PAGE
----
You can call them freelancing platforms, online marketplaces or crowdsourcing websites, but their purpose remains the same, and it might not please everyone.
As for me, after a few years spent on a couple of freelancing platforms, I can see I don’t exactly see a bright future for those expecting to make a full-time living out of these only marketplaces.
Here is why I believe that you should invest time in something else rather than bidding…
1: One-project stand
Your chances of establishing a long-term partnership with your clients significantly drop as most jobs are advertised as one-off projects.
2: No rules
The regulation behind crowdsourcing gigs is very little or inexistent, and this is bad for both parties; workers cannot be 100% sure of getting what promised without a physical jurisdiction in place.
3: No credits
Very often, freelancers receive no recognition or credit for their work, and this might result in motivational issues for most.
4: Working for nuts
The pay rates offered are frequently too low and don’t follow any professional standard. Plus, you will be competing against people ready to work for nuts.
5: A lot of confusion
Sometimes your clients barely know what they are exactly after.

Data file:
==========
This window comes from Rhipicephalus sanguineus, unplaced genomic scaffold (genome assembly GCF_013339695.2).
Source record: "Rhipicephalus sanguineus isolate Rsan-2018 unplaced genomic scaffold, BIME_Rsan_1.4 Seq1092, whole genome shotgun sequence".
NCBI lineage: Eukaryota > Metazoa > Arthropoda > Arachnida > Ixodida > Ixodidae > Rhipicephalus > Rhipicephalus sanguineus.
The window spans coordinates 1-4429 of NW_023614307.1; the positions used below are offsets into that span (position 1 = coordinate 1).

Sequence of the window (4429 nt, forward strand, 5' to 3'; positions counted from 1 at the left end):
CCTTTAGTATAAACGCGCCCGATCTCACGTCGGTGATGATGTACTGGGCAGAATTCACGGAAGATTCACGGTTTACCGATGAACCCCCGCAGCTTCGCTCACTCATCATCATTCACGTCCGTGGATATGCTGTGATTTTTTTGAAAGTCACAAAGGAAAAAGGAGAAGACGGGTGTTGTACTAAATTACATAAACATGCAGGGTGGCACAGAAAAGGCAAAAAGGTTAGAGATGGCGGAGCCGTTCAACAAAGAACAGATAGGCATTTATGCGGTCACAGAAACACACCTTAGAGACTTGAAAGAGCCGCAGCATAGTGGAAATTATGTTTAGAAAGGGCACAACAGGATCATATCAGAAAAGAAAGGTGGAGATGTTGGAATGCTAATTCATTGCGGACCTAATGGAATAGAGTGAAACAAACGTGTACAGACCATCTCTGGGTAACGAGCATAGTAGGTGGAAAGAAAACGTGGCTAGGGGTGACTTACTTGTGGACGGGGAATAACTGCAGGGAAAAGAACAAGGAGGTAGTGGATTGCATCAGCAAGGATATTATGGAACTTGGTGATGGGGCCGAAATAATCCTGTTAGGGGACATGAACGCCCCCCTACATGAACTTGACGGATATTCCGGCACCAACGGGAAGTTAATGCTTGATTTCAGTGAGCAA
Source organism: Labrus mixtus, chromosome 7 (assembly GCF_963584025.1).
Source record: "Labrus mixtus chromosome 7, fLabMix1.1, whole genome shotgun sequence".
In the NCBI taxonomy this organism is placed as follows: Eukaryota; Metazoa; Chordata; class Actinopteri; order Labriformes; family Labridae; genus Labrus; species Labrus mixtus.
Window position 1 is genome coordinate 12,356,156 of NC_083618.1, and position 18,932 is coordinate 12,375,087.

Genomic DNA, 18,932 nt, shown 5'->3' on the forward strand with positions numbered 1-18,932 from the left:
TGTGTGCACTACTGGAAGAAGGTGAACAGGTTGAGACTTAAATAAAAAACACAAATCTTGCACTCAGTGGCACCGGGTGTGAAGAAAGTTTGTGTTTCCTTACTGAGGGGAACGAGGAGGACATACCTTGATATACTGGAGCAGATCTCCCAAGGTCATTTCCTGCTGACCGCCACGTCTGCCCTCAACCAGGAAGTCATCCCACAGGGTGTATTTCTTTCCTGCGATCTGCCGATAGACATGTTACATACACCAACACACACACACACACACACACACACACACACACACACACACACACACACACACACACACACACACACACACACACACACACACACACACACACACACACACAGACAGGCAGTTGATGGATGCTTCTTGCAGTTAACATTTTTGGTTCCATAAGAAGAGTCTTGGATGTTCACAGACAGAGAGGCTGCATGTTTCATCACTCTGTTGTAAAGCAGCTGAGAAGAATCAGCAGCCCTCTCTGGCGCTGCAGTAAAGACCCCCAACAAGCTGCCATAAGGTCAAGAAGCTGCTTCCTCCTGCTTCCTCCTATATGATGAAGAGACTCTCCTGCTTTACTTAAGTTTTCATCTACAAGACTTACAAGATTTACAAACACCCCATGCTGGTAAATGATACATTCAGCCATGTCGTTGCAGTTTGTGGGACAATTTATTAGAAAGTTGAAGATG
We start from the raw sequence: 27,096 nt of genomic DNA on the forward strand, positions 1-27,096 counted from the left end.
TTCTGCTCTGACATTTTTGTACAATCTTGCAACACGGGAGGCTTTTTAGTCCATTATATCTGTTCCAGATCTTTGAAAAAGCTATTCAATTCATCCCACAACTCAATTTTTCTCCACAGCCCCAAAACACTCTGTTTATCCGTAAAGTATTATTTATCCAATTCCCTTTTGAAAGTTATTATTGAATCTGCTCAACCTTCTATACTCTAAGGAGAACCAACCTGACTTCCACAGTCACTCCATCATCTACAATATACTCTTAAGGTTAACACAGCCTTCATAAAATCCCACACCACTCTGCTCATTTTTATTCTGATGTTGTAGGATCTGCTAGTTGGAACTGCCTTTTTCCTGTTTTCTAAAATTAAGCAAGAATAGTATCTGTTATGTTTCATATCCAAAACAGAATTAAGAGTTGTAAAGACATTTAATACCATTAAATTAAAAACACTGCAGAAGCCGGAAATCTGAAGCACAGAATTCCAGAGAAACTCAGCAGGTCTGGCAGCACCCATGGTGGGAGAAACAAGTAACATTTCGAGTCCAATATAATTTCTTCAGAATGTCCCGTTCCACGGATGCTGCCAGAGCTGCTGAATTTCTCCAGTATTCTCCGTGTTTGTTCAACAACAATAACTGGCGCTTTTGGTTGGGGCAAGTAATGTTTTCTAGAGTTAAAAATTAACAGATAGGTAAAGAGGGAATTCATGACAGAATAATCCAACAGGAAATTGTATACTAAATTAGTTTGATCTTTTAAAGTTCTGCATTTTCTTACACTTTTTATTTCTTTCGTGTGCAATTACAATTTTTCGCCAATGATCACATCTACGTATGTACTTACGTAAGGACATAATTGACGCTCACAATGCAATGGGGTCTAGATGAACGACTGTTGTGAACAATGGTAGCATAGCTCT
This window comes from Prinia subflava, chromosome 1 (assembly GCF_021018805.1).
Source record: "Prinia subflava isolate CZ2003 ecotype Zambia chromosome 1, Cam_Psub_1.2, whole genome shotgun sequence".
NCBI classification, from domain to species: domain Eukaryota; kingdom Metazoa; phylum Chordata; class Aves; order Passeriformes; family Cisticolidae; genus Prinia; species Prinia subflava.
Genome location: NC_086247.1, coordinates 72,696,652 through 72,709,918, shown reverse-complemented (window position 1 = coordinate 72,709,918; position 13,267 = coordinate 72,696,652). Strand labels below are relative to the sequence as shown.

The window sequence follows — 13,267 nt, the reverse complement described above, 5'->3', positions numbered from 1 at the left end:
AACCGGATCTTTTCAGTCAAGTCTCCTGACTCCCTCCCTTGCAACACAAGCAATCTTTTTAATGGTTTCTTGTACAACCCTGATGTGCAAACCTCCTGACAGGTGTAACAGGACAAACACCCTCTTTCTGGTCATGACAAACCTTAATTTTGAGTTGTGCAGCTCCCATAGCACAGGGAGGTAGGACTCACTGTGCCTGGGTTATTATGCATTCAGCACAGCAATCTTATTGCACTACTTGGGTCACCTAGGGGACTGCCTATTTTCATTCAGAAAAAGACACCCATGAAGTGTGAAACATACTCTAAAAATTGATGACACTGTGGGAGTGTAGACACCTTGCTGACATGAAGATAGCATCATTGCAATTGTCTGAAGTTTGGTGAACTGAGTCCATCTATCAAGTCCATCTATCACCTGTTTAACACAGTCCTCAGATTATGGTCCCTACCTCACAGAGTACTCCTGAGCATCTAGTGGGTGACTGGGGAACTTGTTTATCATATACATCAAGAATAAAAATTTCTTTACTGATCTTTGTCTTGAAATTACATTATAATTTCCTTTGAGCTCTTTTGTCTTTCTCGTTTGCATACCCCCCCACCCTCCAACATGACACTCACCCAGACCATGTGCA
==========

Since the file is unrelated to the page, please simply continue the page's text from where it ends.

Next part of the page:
This is a good example of a job ad that is far too generic and underpaid: they offer only $8 for an 1850-word English to Italian translation.
No details whatsoever about the file format, niche, content type and so on are provided.
So, instead of wasting your time trying to get 10 quid out of these freelancing marketplaces, I recommend you try the following:
1: Personal Branding
Focus on your personal brand: build & promote your personal website, connect with qualified colleagues and trustworthy business owners, learn new skills and actively look for well-paid projects in your industry.
2: Quality rather than quantity
Being a successful freelancer is not about landing as many projects as you can manage. Rather, it’s more about landing the right jobs for yourself, those significant jobs that allow you to grow as a professional.
3: Quality rather than quantity
Use social networks, in particular LinkedIn, to connect with the right people, and always keep an eye on both online & offline events related to your industry.
4: Facebook groups
Facebook groups might also be useful to grow your network and get new assignments, but only if you pick the groups that are truly relevant to your field.
4: Don’t rest on your laurels!
Actively market yourself rather than passively waiting for the others to find you, and do it regularly and consistently.
Last but not least…you want to be a freelancer, don’t you? Hence, don’t forget to enjoy the freedom that comes with it!